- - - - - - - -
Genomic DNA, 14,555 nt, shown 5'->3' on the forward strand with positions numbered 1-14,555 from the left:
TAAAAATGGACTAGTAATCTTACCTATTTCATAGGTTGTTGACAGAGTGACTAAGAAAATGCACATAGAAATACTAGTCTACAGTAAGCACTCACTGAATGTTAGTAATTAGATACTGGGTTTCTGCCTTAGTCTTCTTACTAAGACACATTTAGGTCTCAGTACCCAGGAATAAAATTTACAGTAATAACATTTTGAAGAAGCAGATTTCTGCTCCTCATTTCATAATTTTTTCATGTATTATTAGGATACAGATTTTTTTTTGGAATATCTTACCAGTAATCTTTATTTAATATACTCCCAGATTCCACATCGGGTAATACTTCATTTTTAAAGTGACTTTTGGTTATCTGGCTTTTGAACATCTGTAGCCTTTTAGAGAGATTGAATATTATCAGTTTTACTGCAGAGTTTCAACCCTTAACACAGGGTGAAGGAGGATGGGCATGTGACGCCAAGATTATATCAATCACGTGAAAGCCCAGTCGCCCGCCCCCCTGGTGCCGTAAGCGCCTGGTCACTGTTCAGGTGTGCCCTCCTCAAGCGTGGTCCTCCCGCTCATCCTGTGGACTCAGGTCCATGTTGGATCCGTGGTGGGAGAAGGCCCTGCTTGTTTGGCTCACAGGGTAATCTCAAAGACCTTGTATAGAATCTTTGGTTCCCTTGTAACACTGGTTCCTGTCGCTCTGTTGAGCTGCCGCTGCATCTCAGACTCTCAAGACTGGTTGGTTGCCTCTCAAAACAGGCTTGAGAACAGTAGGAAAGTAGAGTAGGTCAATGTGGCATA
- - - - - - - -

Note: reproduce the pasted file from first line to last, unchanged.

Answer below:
Genomic DNA, 14,555 nt, shown 5'->3' on the forward strand with positions numbered 1-14,555 from the left:
TAAAAATGGACTAGTAATCTTACCTATTTCATAGGTTGTTGACAGAGTGACTAAGAAAATGCACATAGAAATACTAGTCTACAGTAAGCACTCACTGAATGTTAGTAATTAGATACTGGGTTTCTGCCTTAGTCTTCTTACTAAGACACATTTAGGTCTCAGTACCCAGGAATAAAATTTACAGTAATAACATTTTGAAGAAGCAGATTTCTGCTCCTCATTTCATAATTTTTTCATGTATTATTAGGATACAGATTTTTTTTTGGAATATCTTACCAGTAATCTTTATTTAATATACTCCCAGATTCCACATCGGGTAATACTTCATTTTTAAAGTGACTTTTGGTTATCTGGCTTTTGAACATCTGTAGCCTTTTAGAGAGATTGAATATTATCAGTTTTACTGCAGAGTTTCAACCCTTAACACAGGGTGAAGGAGGATGGGCATGTGACGCCAAGATTATATCAATCACGTGAAAGCCCAGTCGCCCGCCCCCCTGGTGCCGTAAGCGCCTGGTCACTGTTCAGGTGTGCCCTCCTCAAGCGTGGTCCTCCCGCTCATCCTGTGGACTCAGGTCCATGTTGGATCCGTGGTGGGAGAAGGCCCTGCTTGTTTGGCTCACAGGGTAATCTCAAAGACCTTGTATAGAATCTTTGGTTCCCTTGTAACACTGGTTCCTGTCGCTCTGTTGAGCTGCCGCTGCATCTCAGACTCTCAAGACTGGTTGGTTGCCTCTCAAAACAGGCTTGAGAACAGTAGGAAAGTAGAGTAGGTCAATGTGGCATA